The term “high-risk pregnancy” refers to a pregnancy that has an increased potential for complications that could affect the mother and/or baby. A normal, healthy delivery is entirely possible despite a high-risk pregnancy, but it requires special monitoring and attention.
Common High-Risk Pregnancy Conditions
Preterm labor occurs when a woman goes into labor before the 37th week. Babies who are born prematurely may not have developed fully and could be at risk for health problems. While there isn’t one main cause of premature labor, doctors will look for any abnormalities of the cervix and certain vaginal bacterial infections.
Preeclampsia is a dangerous condition for mother and baby. It causes the blood vessels to constrict, increasing blood pressure and potentially reducing blood flow to vital organs such as the liver, kidneys and brain. Instances of preeclampsia are reduced in women who are a healthy weight, eat a nutritious diet and get regular exercise.
Pregnant women who have never had diabetes before can develop gestational diabetes. The increased blood sugar levels can lead to the baby being born too big. Although gestational diabetes may disappear after delivery, it is important that symptoms are managed.
High-Risk Pregnancy Factors
If a woman exhibits one or a combination of several of the following factors, their pregnancy may be considered high-risk:
- Maternal Age. Women who are under 17 or over 34 years of age have a greater risk of complications than those between 17 and 34. Those risks increase even more once a woman is 40 or older.
- Medical History. If a previous pregnancy was delivered preterm, resulted in a low birth weight or required a c-section, future pregnancies will be considered high-risk. Women with diabetes, blood pressure disorders, anemia or various infections are also at risk for complications.
- Lifestyle. Smoking cigarettes, drinking alcohol, taking drugs, poor nutrition and un-managed weight (overweight or underweight) can all cause complications for the mother and her baby.
Important Appointments & Tests
In order to give mother and baby the best possible chance at a healthy delivery, it is recommended that women attend:
- Preconception counseling. Before trying to get pregnant, a preconception counseling appointment will help the mother and father be better prepared for pregnancy. The doctor will explain any potential risks and recommend lifestyle changes in order to increase chances of a healthy pregnancy.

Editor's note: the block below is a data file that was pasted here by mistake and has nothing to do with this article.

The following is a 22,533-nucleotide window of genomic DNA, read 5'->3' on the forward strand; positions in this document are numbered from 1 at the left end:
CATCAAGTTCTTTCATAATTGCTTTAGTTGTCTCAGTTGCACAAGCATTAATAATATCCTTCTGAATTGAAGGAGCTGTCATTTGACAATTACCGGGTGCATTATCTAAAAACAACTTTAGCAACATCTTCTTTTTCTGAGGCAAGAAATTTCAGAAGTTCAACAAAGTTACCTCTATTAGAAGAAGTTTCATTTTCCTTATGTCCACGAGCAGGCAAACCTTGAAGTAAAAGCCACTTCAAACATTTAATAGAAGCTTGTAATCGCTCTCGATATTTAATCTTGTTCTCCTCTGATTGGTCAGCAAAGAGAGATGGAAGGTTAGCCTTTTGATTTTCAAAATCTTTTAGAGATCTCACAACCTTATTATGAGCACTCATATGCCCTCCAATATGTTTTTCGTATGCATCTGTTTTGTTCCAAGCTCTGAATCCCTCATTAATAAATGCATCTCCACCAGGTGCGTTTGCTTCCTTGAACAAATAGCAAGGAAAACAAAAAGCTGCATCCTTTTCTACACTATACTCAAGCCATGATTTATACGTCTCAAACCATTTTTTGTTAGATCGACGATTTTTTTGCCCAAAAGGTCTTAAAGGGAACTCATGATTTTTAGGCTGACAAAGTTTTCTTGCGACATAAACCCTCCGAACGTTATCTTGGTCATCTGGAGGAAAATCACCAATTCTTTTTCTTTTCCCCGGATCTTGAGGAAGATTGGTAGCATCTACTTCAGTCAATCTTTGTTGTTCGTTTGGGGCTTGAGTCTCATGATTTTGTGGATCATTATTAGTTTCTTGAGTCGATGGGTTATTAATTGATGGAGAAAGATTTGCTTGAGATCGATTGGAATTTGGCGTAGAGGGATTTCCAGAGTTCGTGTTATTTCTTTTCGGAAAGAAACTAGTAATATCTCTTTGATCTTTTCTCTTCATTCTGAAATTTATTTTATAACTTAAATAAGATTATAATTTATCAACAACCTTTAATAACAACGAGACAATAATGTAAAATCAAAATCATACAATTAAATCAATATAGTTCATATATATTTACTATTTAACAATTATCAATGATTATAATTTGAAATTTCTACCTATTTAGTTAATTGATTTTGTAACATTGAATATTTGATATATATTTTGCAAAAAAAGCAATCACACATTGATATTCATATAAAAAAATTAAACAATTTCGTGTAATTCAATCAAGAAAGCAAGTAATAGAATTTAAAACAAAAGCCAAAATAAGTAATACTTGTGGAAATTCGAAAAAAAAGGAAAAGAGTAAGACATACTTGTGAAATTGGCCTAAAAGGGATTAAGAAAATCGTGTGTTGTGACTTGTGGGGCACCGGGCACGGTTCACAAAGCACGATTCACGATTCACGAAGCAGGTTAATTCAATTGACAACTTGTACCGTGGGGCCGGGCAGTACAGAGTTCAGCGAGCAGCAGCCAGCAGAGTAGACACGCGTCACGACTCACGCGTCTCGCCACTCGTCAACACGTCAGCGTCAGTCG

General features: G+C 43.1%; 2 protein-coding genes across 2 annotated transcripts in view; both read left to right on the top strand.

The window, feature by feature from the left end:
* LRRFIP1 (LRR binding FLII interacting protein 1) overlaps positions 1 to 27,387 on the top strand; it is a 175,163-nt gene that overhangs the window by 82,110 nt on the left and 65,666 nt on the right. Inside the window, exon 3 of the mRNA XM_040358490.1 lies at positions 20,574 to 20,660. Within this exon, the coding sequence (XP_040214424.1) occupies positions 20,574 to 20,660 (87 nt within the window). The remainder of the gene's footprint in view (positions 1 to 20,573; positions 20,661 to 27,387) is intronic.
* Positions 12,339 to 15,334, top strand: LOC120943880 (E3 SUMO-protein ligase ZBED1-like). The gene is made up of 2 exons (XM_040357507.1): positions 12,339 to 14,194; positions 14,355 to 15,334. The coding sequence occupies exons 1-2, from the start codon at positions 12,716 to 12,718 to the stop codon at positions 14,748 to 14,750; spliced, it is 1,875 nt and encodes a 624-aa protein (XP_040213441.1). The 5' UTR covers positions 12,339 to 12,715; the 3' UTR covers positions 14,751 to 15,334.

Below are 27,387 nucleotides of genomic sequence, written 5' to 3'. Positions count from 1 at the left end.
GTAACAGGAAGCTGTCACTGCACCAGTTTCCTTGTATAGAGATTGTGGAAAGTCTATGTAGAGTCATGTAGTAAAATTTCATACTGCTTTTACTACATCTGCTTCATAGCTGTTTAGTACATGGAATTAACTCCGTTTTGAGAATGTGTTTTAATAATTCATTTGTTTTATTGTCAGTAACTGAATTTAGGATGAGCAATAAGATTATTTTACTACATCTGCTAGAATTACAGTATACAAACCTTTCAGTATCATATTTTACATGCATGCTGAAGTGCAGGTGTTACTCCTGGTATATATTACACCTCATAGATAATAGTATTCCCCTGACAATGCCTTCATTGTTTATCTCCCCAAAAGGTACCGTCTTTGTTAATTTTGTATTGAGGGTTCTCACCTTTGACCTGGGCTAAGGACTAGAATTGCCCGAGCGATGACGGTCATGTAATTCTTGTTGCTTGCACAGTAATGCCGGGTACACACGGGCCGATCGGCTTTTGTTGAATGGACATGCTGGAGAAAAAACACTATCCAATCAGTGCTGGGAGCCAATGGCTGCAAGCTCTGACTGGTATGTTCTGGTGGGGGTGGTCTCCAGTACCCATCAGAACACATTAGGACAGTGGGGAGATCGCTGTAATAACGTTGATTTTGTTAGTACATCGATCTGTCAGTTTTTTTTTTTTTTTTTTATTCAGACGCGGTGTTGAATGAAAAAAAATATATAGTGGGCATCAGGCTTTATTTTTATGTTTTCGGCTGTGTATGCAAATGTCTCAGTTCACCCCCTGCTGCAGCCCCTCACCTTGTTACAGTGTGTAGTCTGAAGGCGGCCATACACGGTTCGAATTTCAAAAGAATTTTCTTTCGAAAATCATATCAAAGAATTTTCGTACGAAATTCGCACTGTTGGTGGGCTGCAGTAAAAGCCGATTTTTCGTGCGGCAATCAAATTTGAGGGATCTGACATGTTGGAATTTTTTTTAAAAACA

- Routine Checkups. Most pregnant women have around ten prenatal appointments during their pregnancy. Women with a high-risk pregnancy may visit more, especially during the second and third trimester.
In addition to routine prenatal tests, additional screenings are recommended. Depending on circumstances, your obstetrician may choose to perform the following:
- Targeted Ultrasound. A fetal ultrasound can provide the doctor with images of the baby in the uterus. The doctor will be able to determine if certain abnormalities or defects are present.
- Cervical Ultrasound. Ultrasound images of the cervix may be taken to help the doctor determine if its length could be a factor that causes preterm labor.
- Chorionic Villus Sampling (done at 10-13 weeks). A sample of chorionic villus cells from the placenta where it attaches to the uterine wall.
- Amniotic Fluid Test (done at 14-16 weeks). A sample of the fluid that surrounds the baby in the uterus will be taken and tested in order to identify various genetic defects.
- Umbilical Cord Sample. A blood sample will be taken from the umbilical cord after the 18th week of pregnancy in order to identify certain chromosomal conditions and blood disorders.
- Fetal Fibronectin Test. Vaginal swabs will be tested for fetal fibronectin, which could be an indication of preterm labor. Fetal fibronectin is a protein produced by the fetal cells. It acts like a glue binding the fetal sac and uterine wall. This protein "leaks" into the vagina if a pre-term delivery is likely.